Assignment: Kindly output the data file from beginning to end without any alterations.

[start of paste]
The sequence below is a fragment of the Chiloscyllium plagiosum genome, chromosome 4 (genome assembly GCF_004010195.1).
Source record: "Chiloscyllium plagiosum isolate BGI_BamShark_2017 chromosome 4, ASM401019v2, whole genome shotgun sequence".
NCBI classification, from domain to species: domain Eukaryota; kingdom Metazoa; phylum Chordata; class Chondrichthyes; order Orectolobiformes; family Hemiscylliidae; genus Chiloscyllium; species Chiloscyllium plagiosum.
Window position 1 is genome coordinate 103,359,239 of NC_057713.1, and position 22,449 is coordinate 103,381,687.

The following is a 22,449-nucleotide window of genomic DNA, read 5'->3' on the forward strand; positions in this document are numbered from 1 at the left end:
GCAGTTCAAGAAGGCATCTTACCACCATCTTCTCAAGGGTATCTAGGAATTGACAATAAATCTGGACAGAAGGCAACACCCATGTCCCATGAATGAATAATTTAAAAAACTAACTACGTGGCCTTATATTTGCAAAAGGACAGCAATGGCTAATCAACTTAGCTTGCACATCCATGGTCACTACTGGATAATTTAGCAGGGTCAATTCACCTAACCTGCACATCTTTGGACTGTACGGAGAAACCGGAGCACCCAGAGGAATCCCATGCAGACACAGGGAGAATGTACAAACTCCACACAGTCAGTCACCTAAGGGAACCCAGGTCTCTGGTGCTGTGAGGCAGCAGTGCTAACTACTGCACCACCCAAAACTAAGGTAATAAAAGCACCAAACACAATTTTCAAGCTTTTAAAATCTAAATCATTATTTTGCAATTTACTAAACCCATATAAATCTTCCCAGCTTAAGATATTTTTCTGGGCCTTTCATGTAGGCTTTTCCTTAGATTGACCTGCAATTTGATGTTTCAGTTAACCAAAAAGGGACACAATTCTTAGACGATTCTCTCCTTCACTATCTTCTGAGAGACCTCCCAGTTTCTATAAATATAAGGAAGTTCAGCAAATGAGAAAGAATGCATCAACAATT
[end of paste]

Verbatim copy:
The sequence below is a fragment of the Chiloscyllium plagiosum genome, chromosome 4 (genome assembly GCF_004010195.1).
Source record: "Chiloscyllium plagiosum isolate BGI_BamShark_2017 chromosome 4, ASM401019v2, whole genome shotgun sequence".
NCBI classification, from domain to species: domain Eukaryota; kingdom Metazoa; phylum Chordata; class Chondrichthyes; order Orectolobiformes; family Hemiscylliidae; genus Chiloscyllium; species Chiloscyllium plagiosum.
Window position 1 is genome coordinate 103,359,239 of NC_057713.1, and position 22,449 is coordinate 103,381,687.

The following is a 22,449-nucleotide window of genomic DNA, read 5'->3' on the forward strand; positions in this document are numbered from 1 at the left end:
GCAGTTCAAGAAGGCATCTTACCACCATCTTCTCAAGGGTATCTAGGAATTGACAATAAATCTGGACAGAAGGCAACACCCATGTCCCATGAATGAATAATTTAAAAAACTAACTACGTGGCCTTATATTTGCAAAAGGACAGCAATGGCTAATCAACTTAGCTTGCACATCCATGGTCACTACTGGATAATTTAGCAGGGTCAATTCACCTAACCTGCACATCTTTGGACTGTACGGAGAAACCGGAGCACCCAGAGGAATCCCATGCAGACACAGGGAGAATGTACAAACTCCACACAGTCAGTCACCTAAGGGAACCCAGGTCTCTGGTGCTGTGAGGCAGCAGTGCTAACTACTGCACCACCCAAAACTAAGGTAATAAAAGCACCAAACACAATTTTCAAGCTTTTAAAATCTAAATCATTATTTTGCAATTTACTAAACCCATATAAATCTTCCCAGCTTAAGATATTTTTCTGGGCCTTTCATGTAGGCTTTTCCTTAGATTGACCTGCAATTTGATGTTTCAGTTAACCAAAAAGGGACACAATTCTTAGACGATTCTCTCCTTCACTATCTTCTGAGAGACCTCCCAGTTTCTATAAATATAAGGAAGTTCAGCAAATGAGAAAGAATGCATCAACAATT